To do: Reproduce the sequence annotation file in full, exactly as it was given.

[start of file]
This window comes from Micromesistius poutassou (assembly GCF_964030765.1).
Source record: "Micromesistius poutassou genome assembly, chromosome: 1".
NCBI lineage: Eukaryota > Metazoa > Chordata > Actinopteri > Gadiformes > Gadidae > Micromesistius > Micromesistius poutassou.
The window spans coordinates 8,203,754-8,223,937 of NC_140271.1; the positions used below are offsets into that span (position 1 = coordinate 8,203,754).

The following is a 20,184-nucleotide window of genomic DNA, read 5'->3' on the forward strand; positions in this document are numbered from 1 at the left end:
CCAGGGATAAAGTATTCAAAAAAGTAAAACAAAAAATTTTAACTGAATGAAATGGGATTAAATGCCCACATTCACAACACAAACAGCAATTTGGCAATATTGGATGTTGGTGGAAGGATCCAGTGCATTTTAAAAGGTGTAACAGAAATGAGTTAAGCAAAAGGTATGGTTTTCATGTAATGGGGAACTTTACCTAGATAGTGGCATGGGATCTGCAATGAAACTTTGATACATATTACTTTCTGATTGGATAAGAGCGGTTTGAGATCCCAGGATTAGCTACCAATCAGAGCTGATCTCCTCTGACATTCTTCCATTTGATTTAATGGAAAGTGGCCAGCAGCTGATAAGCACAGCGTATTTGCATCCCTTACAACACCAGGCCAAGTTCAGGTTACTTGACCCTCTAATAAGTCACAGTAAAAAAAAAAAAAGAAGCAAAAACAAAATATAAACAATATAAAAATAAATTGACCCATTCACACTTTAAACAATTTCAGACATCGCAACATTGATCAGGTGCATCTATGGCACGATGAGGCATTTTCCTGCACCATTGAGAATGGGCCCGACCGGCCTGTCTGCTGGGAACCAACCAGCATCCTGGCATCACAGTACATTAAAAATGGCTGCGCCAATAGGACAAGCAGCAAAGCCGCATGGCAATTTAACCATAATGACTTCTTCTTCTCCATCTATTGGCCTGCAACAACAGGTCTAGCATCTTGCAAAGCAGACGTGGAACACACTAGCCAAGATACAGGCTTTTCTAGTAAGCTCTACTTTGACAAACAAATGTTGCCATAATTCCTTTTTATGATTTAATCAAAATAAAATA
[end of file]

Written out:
This window comes from Micromesistius poutassou (assembly GCF_964030765.1).
Source record: "Micromesistius poutassou genome assembly, chromosome: 1".
NCBI lineage: Eukaryota > Metazoa > Chordata > Actinopteri > Gadiformes > Gadidae > Micromesistius > Micromesistius poutassou.
The window spans coordinates 8,203,754-8,223,937 of NC_140271.1; the positions used below are offsets into that span (position 1 = coordinate 8,203,754).

The following is a 20,184-nucleotide window of genomic DNA, read 5'->3' on the forward strand; positions in this document are numbered from 1 at the left end:
CCAGGGATAAAGTATTCAAAAAAGTAAAACAAAAAATTTTAACTGAATGAAATGGGATTAAATGCCCACATTCACAACACAAACAGCAATTTGGCAATATTGGATGTTGGTGGAAGGATCCAGTGCATTTTAAAAGGTGTAACAGAAATGAGTTAAGCAAAAGGTATGGTTTTCATGTAATGGGGAACTTTACCTAGATAGTGGCATGGGATCTGCAATGAAACTTTGATACATATTACTTTCTGATTGGATAAGAGCGGTTTGAGATCCCAGGATTAGCTACCAATCAGAGCTGATCTCCTCTGACATTCTTCCATTTGATTTAATGGAAAGTGGCCAGCAGCTGATAAGCACAGCGTATTTGCATCCCTTACAACACCAGGCCAAGTTCAGGTTACTTGACCCTCTAATAAGTCACAGTAAAAAAAAAAAAAGAAGCAAAAACAAAATATAAACAATATAAAAATAAATTGACCCATTCACACTTTAAACAATTTCAGACATCGCAACATTGATCAGGTGCATCTATGGCACGATGAGGCATTTTCCTGCACCATTGAGAATGGGCCCGACCGGCCTGTCTGCTGGGAACCAACCAGCATCCTGGCATCACAGTACATTAAAAATGGCTGCGCCAATAGGACAAGCAGCAAAGCCGCATGGCAATTTAACCATAATGACTTCTTCTTCTCCATCTATTGGCCTGCAACAACAGGTCTAGCATCTTGCAAAGCAGACGTGGAACACACTAGCCAAGATACAGGCTTTTCTAGTAAGCTCTACTTTGACAAACAAATGTTGCCATAATTCCTTTTTATGATTTAATCAAAATAAAATA